Death of a King, Death of an Artist

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On October 13, 2016, Thailand was met with the great loss of the beloved King, Bhumibol Adulyadej. His legacy of grace, devotion to his people, and practical way of life still remains a fresh memory in Thai minds.

Having cultivated an interest in the arts since he was a child, His Majesty self-studied the saxophone, and showed talents on the piano, the clarinet, and the trumpet. Often titled “The Supreme Artist,” he orchestrated 50 compositions, a three-movement ballet showed in Vienna, and other movements that, even to this day, remain classics and are often heard in Thailand. Whether heard in malls, train stations, or on the streets, his music inspires Thais in their day-to-day lives. Two of his most well-known classics are “Falling Rain” and “Candlelight Blues.”

Many Thai Choate students were inspired by the king. Annett Ho ’18 stated, “When I was young, every time I went home to Thailand, I would often play in charity concerts. A lot of the pieces I studied were composed by Nai Luang, the King. He was definitely a big part of my musical career, but his music also touched me as a Thai.”

King Bhumibol Adulyadej imported elements of European culture and music to Thailand, translating it into tunes that Thais could all connect with. His compositions united the people. Everyone, from the young to the elderly, from street food vendors to executives, from educators to students, enjoyed his music and felt enraptured. His work connected the Thai society to the monarchy; art was the translation of his hopes and a part of him that could be shared freely. His work changed the course of Thai music. It brought exposure to Western instruments, which produced a new sound.

Jazz Band member Ploy Chirathivat ’18 recalled, “Ever since I was young, I’ve always seen the pictures and videos of the King playing his saxophone and I thought it sounded beautiful. It was unlike any instrument that I have ever heard. When we had to choose instruments to play in middle school I chose to play the saxophone. The image of the King stuck with me; I was touched by the beauty of the music.”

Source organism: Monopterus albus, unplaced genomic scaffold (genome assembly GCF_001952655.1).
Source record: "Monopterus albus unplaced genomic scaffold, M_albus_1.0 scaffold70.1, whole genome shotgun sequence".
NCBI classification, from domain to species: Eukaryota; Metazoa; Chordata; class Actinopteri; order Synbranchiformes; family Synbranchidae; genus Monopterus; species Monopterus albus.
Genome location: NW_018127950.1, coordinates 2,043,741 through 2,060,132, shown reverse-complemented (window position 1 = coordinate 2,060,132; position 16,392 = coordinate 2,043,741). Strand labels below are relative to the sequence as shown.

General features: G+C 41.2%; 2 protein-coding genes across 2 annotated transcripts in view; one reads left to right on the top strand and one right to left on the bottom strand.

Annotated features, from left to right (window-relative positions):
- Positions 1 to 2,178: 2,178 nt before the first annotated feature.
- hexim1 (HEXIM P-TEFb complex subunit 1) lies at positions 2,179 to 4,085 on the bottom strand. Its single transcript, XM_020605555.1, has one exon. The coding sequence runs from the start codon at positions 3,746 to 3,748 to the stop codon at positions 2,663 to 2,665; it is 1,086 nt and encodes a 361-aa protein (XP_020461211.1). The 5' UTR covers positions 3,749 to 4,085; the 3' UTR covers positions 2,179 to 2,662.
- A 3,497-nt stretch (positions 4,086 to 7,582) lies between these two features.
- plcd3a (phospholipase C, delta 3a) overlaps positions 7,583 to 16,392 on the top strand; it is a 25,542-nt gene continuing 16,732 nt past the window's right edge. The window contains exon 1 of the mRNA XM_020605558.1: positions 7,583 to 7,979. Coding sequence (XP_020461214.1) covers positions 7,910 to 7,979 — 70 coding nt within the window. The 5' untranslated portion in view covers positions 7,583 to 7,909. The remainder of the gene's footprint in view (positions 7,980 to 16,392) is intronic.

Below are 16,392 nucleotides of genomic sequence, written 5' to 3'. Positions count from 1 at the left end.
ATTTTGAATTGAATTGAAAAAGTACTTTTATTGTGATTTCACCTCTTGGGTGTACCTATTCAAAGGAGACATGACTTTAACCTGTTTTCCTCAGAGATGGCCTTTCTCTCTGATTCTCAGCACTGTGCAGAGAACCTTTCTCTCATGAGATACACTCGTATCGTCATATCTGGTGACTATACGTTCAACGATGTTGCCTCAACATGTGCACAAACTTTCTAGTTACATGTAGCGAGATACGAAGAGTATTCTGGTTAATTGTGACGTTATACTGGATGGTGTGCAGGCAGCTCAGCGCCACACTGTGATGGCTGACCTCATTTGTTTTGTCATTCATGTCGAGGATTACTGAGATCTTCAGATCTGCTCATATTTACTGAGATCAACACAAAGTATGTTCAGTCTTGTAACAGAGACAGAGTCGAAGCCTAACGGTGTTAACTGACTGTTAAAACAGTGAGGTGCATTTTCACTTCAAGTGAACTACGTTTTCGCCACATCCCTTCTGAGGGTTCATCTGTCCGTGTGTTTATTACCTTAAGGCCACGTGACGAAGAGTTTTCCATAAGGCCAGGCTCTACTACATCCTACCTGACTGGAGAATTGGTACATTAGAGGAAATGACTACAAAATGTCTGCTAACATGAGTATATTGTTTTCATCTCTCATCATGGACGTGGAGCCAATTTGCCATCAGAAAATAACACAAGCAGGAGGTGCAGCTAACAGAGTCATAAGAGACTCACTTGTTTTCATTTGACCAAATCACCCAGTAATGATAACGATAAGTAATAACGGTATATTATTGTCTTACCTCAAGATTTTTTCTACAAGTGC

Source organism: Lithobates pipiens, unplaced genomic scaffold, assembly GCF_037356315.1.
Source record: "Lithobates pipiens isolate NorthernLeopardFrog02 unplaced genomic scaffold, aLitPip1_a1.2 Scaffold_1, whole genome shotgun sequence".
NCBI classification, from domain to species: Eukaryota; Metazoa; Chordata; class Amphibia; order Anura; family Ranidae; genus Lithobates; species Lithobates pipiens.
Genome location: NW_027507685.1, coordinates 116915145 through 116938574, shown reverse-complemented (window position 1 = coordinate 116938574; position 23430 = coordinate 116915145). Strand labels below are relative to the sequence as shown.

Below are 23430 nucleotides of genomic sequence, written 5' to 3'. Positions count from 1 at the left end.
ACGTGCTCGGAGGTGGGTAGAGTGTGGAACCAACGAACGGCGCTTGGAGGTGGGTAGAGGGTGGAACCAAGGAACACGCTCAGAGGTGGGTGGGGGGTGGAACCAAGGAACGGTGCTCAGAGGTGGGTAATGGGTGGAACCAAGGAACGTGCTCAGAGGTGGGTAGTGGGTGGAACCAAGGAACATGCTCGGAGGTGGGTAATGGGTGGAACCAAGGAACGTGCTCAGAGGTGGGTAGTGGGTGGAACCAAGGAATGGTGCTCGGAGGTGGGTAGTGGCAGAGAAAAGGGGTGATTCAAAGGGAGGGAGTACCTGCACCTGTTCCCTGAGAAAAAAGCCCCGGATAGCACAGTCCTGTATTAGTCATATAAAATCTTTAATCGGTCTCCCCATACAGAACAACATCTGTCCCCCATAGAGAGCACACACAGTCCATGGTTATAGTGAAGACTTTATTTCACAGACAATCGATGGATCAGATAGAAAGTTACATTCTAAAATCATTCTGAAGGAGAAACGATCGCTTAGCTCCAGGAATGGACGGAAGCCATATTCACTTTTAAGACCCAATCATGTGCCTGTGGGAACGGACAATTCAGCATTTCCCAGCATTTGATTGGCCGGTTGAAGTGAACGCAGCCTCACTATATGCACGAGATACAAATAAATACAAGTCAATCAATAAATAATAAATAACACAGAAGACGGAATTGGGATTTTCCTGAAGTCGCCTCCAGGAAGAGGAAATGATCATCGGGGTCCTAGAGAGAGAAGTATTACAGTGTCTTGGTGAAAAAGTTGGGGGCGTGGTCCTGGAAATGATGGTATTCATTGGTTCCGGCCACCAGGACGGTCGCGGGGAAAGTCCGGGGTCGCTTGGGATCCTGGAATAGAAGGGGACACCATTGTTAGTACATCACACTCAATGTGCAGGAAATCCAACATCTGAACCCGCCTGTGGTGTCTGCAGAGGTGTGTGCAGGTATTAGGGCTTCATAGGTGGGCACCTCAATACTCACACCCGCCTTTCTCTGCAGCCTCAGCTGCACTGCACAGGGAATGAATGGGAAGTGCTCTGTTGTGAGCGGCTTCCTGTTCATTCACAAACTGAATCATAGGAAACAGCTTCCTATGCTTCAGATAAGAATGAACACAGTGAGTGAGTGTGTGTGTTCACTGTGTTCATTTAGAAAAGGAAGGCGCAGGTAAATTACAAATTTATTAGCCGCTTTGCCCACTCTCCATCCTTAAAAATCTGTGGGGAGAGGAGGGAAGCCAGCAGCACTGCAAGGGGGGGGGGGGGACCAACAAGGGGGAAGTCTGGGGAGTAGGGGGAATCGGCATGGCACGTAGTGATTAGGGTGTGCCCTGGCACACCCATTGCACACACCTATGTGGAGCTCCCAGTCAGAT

King Bhumibol Adulyadej was also a gifted painter, and would spend most of his free time oil painting. Between 1959 to 1967, His Majesty produced more than 107 pieces of art. His passion for art was never-ending. Even when his duty drained him of time, a camera could always be found around his neck. In 1965, King Bhumibol Adulyadej was presented an Honorary Doctorate in Painting from Silapakorn University. Following the event, Bangkok’s Bicentennial Celebrations exhibited 47 of his paintings. His works greatly influenced the later generations of Thais.

The Rama IX Art Museum Foundation, established twenty years ago, holds a display of 200 pieces of art created by 150 different artists, including several of King Bhumibol’s paintings. Titled The Art of Rama IX Reign, it is considered one of the most significant Thai exhibitions of the modern era. The exhibition aspired to showcase the talent of the Thai people and the inspiration that was their Supreme Artist. Even with his passing, his art and music will continue to inspire.

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